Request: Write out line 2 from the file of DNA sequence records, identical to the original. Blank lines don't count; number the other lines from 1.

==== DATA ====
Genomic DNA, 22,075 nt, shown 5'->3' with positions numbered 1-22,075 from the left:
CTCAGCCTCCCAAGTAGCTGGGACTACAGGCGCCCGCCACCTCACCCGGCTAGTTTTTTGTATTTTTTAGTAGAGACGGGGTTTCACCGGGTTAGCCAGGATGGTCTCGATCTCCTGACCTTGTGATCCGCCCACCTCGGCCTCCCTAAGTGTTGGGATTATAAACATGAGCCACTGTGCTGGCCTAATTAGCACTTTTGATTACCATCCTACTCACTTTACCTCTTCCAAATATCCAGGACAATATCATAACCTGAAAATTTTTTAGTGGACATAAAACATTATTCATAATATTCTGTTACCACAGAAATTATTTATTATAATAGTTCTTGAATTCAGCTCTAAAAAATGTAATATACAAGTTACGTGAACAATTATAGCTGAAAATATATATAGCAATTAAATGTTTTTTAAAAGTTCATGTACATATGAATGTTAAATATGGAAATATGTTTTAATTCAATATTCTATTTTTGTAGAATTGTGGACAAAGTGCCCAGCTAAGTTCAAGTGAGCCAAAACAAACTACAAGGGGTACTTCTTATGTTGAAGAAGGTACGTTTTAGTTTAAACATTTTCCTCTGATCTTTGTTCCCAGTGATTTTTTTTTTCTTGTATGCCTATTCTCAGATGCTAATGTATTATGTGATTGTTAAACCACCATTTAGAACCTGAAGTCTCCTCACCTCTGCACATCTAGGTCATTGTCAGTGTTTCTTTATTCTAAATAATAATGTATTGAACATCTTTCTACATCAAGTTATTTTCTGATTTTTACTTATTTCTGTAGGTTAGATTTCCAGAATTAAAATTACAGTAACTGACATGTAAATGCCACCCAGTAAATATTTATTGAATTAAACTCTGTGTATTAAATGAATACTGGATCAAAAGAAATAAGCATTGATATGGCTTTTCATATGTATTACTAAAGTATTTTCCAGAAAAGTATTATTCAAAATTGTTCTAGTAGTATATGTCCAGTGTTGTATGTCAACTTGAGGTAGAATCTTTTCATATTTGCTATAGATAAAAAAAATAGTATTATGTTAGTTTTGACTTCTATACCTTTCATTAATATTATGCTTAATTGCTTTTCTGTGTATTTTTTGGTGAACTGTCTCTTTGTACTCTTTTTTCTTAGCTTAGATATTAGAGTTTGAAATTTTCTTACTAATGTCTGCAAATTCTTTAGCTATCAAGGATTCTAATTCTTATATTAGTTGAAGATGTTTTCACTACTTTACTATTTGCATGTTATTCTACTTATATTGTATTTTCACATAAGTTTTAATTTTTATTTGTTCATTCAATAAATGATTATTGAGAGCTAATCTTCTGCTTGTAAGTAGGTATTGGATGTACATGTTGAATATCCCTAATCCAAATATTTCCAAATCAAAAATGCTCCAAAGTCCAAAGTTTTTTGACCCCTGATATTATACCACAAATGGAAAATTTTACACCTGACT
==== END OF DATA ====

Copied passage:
CTCAGCCTCCCAAGTAGCTGGGACTACAGGCGCCCGCCACCTCACCCGGCTAGTTTTTTGTATTTTTTAGTAGAGACGGGGTTTCACCGGGTTAGCCAGGATGGTCTCGATCTCCTGACCTTGTGATCCGCCCACCTCGGCCTCCCTAAGTGTTGGGATTATAAACATGAGCCACTGTGCTGGCCTAATTAGCACTTTTGATTACCATCCTACTCACTTTACCTCTTCCAAATATCCAGGACAATATCATAACCTGAAAATTTTTTAGTGGACATAAAACATTATTCATAATATTCTGTTACCACAGAAATTATTTATTATAATAGTTCTTGAATTCAGCTCTAAAAAATGTAATATACAAGTTACGTGAACAATTATAGCTGAAAATATATATAGCAATTAAATGTTTTTTAAAAGTTCATGTACATATGAATGTTAAATATGGAAATATGTTTTAATTCAATATTCTATTTTTGTAGAATTGTGGACAAAGTGCCCAGCTAAGTTCAAGTGAGCCAAAACAAACTACAAGGGGTACTTCTTATGTTGAAGAAGGTACGTTTTAGTTTAAACATTTTCCTCTGATCTTTGTTCCCAGTGATTTTTTTTTTCTTGTATGCCTATTCTCAGATGCTAATGTATTATGTGATTGTTAAACCACCATTTAGAACCTGAAGTCTCCTCACCTCTGCACATCTAGGTCATTGTCAGTGTTTCTTTATTCTAAATAATAATGTATTGAACATCTTTCTACATCAAGTTATTTTCTGATTTTTACTTATTTCTGTAGGTTAGATTTCCAGAATTAAAATTACAGTAACTGACATGTAAATGCCACCCAGTAAATATTTATTGAATTAAACTCTGTGTATTAAATGAATACTGGATCAAAAGAAATAAGCATTGATATGGCTTTTCATATGTATTACTAAAGTATTTTCCAGAAAAGTATTATTCAAAATTGTTCTAGTAGTATATGTCCAGTGTTGTATGTCAACTTGAGGTAGAATCTTTTCATATTTGCTATAGATAAAAAAAATAGTATTATGTTAGTTTTGACTTCTATACCTTTCATTAATATTATGCTTAATTGCTTTTCTGTGTATTTTTTGGTGAACTGTCTCTTTGTACTCTTTTTTCTTAGCTTAGATATTAGAGTTTGAAATTTTCTTACTAATGTCTGCAAATTCTTTAGCTATCAAGGATTCTAATTCTTATATTAGTTGAAGATGTTTTCACTACTTTACTATTTGCATGTTATTCTACTTATATTGTATTTTCACATAAGTTTTAATTTTTATTTGTTCATTCAATAAATGATTATTGAGAGCTAATCTTCTGCTTGTAAGTAGGTATTGGATGTACATGTTGAATATCCCTAATCCAAATATTTCCAAATCAAAAATGCTCCAAAGTCCAAAGTTTTTTGACCCCTGATATTATACCACAAATGGAAAATTTTACACCTGACT